In February this year, the high court ordered for the felling of the trees. Forest clearance should have preceded tree felling, argued NGO Srushti. Environmental violations are to be challenged before the NGT under the National Green Tribunal Act, 2011. At the Tribunal, which began hearing the matter in May, there was a stay on the felling of trees till a resolution of the dispute. However, the high court would not be constrained by an order of the NGT.

Over the next few months, the two bodies virtually contradicted each other. The high court, using its powers, directed the tree felling to resume, while the NGT, after felling began, issued contempt notices to the responsible officers at NHAI and the state forest authorities. Justice Bhushan Gawai of the high court had, meanwhile, already threatened contempt proceedings against Srushti and its lawyer, Mandlekar, for approaching the NGT in Delhi when the high court was already hearing the matter.

In the meanwhile the required clearance from the NBWL also came. Finally on 11 September, Justice Gawai, in a detailed order, stayed the proceedings of the NGT as well as the contempt proceedings initiated by the Tribunal. The NGT has taken a step back since, while the NGO has approached the Supreme Court.

The situation is not unfamiliar to lawyers. Under Article 226 of the Constitution, the high court does have virtually unlimited powers to issue directions to any person, authority or government body. This would include within its scope, superintendence over Tribunals such as the NGT or a regulator such as Sebi or the Competition Commission of India (CCI).

Ashok Chawla, former finance secretary, and currently the chairman of the CCI has his share of tales to tell, where companies being investigated by the CCI get proceedings stayed by a high court. Trigger happy high courts often oblige them by imposing an interim stay, indefinitely delaying a final adjudication. "Even though there is a process prescribed by the statute (appealing CCI orders to the Competition Appellate Tribunal), parties and their lawyers who want to delay or disrupt the process resort to getting it stayed by a high court," he says.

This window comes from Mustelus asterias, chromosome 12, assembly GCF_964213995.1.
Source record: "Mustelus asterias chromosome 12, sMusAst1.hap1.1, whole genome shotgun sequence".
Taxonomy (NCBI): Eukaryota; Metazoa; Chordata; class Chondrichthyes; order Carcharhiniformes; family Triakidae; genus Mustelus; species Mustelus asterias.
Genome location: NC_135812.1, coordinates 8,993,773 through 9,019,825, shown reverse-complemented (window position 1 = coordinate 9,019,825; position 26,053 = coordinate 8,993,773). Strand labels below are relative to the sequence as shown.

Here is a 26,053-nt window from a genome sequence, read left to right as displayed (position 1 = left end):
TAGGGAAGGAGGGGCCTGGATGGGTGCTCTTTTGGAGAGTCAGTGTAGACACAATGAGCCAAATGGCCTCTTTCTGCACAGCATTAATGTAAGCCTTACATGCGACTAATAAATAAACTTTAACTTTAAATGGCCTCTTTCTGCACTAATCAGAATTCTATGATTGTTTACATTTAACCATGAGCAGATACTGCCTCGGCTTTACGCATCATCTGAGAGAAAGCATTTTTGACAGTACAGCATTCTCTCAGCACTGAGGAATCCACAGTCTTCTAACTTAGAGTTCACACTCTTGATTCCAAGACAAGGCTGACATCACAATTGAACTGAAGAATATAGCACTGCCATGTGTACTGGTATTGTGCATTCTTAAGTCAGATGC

An example is former international chess player, Gurpreet Singh Pal, who was barred from playing by the All India Chess Federation of India for participating in a tournament conducted by a rival federation. His complaint against the federation was, apparently, found to have merit by the CCI's investigation wing. However, when the Commission began hearing the matter, the AICF obtained an ex-parte stay from the Madras High Court. That was three years ago. Since then, the matter has never come up for hearing in the high court again and the player still serves his 'ban'.

The supremacy of the high courts is a necessity in a democracy. When it finds patent irregularity, it must intervene (as the Supreme Court did in the 2G case). However, to use that power to assume the roles of the statutory bodies (often comprised of experts) will only dilute the confidence the court inspires.

Disclaimer: The views expressed in the article above are those of the authors' and do not necessarily represent or reflect the views of this publishing house. Unless otherwise noted, the author is writing in his/her personal capacity. They are not intended and should not be thought to represent official ideas, attitudes, or policies of any agency or institution.

Abraham C Mathews

The author is an Advocate, practicing in Delhi, and a Chartered Accountant